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Hepatic granulomas 

Hepatic granulomas

Chapter:
Hepatic granulomas
Author(s):

C.W.N. Spearman

, M.W. Sonderup

, and S.J. Saunders

DOI:
10.1093/med/9780199204854.003.152207_update_001

Update:

Description of hepatic manifestations of immune reconstitution inflammatory syndrome in HIV/AIDS.

Updated on 30 Nov 2011. The previous version of this content can be found here.
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date: 30 March 2017

Granuloma formation occurs when persistent antigenaemia or poorly degradable antigens, such as chemicals or toxins, provide an ongoing stimulus that results in the focal accumulation of activated lymphocytes and macrophages, with the macrophages undergoing epithelioid transformation.

The diagnosis of granulomatous hepatitis is usually made during the investigation of a systemic illness, often presenting as pyrexia of unknown origin. Serum liver transaminases are frequently normal, but alkaline phosphatase and γ‎-glutamyltransferase levels may be elevated. The histomorphology of the granuloma, their distribution in the liver and special stains, e.g. Ziehl–Neelsen for mycobacteria and methenamine silver for fungi, may yield a definite diagnosis.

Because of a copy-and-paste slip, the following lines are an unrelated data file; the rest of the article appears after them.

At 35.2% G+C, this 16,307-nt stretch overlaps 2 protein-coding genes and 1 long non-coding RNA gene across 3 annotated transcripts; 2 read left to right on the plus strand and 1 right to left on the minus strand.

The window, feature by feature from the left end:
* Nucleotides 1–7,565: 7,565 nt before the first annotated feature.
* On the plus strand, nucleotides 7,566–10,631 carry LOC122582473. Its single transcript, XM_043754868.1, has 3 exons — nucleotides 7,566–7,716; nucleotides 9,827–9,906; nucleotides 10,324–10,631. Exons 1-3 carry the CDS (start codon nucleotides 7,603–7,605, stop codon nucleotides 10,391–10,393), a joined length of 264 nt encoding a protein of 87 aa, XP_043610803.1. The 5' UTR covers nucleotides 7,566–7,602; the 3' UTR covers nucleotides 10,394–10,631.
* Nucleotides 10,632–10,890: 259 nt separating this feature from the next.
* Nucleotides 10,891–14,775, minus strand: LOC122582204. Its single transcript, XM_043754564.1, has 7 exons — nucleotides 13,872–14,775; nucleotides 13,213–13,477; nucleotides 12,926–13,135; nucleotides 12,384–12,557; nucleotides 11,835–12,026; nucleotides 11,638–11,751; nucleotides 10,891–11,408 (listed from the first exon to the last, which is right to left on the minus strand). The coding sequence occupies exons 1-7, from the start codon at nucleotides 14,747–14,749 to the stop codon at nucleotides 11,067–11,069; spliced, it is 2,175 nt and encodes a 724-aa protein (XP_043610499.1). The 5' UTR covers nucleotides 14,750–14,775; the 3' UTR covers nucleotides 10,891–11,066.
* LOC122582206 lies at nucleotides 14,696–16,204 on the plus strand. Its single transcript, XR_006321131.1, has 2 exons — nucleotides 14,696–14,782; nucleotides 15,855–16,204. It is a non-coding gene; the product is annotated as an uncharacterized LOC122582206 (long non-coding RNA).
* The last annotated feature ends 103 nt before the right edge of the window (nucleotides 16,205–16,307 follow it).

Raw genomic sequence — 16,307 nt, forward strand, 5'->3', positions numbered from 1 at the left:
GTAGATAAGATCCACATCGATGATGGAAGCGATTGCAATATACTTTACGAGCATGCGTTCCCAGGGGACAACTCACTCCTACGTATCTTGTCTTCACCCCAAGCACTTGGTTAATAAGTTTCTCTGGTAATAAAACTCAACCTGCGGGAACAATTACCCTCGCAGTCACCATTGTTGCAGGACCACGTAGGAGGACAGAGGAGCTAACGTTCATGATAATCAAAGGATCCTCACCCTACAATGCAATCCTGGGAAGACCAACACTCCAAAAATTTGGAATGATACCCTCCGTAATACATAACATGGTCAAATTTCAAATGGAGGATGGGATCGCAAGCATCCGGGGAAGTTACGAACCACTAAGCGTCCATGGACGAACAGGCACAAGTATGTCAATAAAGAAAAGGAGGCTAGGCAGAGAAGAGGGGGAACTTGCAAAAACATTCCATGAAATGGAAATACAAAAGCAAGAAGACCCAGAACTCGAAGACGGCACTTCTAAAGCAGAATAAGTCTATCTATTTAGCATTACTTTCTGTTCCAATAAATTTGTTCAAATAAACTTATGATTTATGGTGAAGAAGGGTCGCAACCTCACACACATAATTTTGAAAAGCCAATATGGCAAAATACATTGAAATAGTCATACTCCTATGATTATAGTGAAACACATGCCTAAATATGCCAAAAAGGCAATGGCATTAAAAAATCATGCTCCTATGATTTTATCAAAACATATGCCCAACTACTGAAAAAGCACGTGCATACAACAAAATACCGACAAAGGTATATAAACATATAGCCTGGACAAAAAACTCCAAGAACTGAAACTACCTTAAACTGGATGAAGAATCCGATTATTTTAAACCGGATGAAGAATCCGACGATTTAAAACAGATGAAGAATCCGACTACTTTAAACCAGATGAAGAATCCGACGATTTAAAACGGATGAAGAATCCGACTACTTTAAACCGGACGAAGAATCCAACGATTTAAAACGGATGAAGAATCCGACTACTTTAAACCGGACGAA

The causes of hepatic granulomas vary depending on the patient population and country studied. In the developed world most cases are due to sarcoidosis, primary biliary cirrhosis or are drug-induced, whilst infectious causes such as mycobacterial infections, schistosomiasis and AIDS-related infections predominate in the developing world.

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